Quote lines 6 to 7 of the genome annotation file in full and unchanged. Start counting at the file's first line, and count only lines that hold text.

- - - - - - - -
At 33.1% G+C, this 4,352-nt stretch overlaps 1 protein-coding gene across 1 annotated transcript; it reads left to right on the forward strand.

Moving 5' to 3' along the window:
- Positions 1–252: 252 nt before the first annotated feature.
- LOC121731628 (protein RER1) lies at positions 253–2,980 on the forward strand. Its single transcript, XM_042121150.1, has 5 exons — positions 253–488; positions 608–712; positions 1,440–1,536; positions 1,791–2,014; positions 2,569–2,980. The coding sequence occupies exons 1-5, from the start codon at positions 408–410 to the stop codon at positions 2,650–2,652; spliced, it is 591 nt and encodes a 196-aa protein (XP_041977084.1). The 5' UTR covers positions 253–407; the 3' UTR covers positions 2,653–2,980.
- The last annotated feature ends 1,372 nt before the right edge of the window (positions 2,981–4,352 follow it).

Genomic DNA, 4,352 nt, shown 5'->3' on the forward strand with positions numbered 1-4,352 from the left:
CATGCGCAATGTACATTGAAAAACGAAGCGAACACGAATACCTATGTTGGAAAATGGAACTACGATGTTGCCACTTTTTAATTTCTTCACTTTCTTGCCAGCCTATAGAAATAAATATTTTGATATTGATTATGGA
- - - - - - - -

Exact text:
Genomic DNA, 4,352 nt, shown 5'->3' on the forward strand with positions numbered 1-4,352 from the left:
CATGCGCAATGTACATTGAAAAACGAAGCGAACACGAATACCTATGTTGGAAAATGGAACTACGATGTTGCCACTTTTTAATTTCTTCACTTTCTTGCCAGCCTATAGAAATAAATATTTTGATATTGATTATGGA